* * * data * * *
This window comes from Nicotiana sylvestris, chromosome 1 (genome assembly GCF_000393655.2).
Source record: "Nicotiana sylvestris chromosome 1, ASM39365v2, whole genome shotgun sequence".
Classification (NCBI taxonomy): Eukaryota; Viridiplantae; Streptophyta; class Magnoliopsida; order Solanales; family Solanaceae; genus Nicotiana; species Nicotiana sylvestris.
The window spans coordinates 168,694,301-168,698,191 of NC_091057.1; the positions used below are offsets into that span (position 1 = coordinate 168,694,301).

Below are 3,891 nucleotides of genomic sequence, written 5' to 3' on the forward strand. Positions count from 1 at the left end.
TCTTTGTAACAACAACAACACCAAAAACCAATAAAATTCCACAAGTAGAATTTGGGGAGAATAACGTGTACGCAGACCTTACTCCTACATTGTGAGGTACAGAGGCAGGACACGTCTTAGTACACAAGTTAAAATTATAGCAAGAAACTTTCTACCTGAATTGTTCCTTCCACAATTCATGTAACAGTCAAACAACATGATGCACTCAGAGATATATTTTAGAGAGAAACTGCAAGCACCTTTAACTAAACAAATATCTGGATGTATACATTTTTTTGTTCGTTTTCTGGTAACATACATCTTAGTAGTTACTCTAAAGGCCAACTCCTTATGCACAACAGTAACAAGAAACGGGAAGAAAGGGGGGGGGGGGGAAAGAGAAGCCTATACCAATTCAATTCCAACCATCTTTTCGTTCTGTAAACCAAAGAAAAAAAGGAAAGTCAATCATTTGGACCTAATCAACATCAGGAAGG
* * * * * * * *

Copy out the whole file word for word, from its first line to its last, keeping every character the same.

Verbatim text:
This window comes from Nicotiana sylvestris, chromosome 1 (genome assembly GCF_000393655.2).
Source record: "Nicotiana sylvestris chromosome 1, ASM39365v2, whole genome shotgun sequence".
Classification (NCBI taxonomy): Eukaryota; Viridiplantae; Streptophyta; class Magnoliopsida; order Solanales; family Solanaceae; genus Nicotiana; species Nicotiana sylvestris.
The window spans coordinates 168,694,301-168,698,191 of NC_091057.1; the positions used below are offsets into that span (position 1 = coordinate 168,694,301).

Below are 3,891 nucleotides of genomic sequence, written 5' to 3' on the forward strand. Positions count from 1 at the left end.
TCTTTGTAACAACAACAACACCAAAAACCAATAAAATTCCACAAGTAGAATTTGGGGAGAATAACGTGTACGCAGACCTTACTCCTACATTGTGAGGTACAGAGGCAGGACACGTCTTAGTACACAAGTTAAAATTATAGCAAGAAACTTTCTACCTGAATTGTTCCTTCCACAATTCATGTAACAGTCAAACAACATGATGCACTCAGAGATATATTTTAGAGAGAAACTGCAAGCACCTTTAACTAAACAAATATCTGGATGTATACATTTTTTTGTTCGTTTTCTGGTAACATACATCTTAGTAGTTACTCTAAAGGCCAACTCCTTATGCACAACAGTAACAAGAAACGGGAAGAAAGGGGGGGGGGGGGAAAGAGAAGCCTATACCAATTCAATTCCAACCATCTTTTCGTTCTGTAAACCAAAGAAAAAAAGGAAAGTCAATCATTTGGACCTAATCAACATCAGGAAGG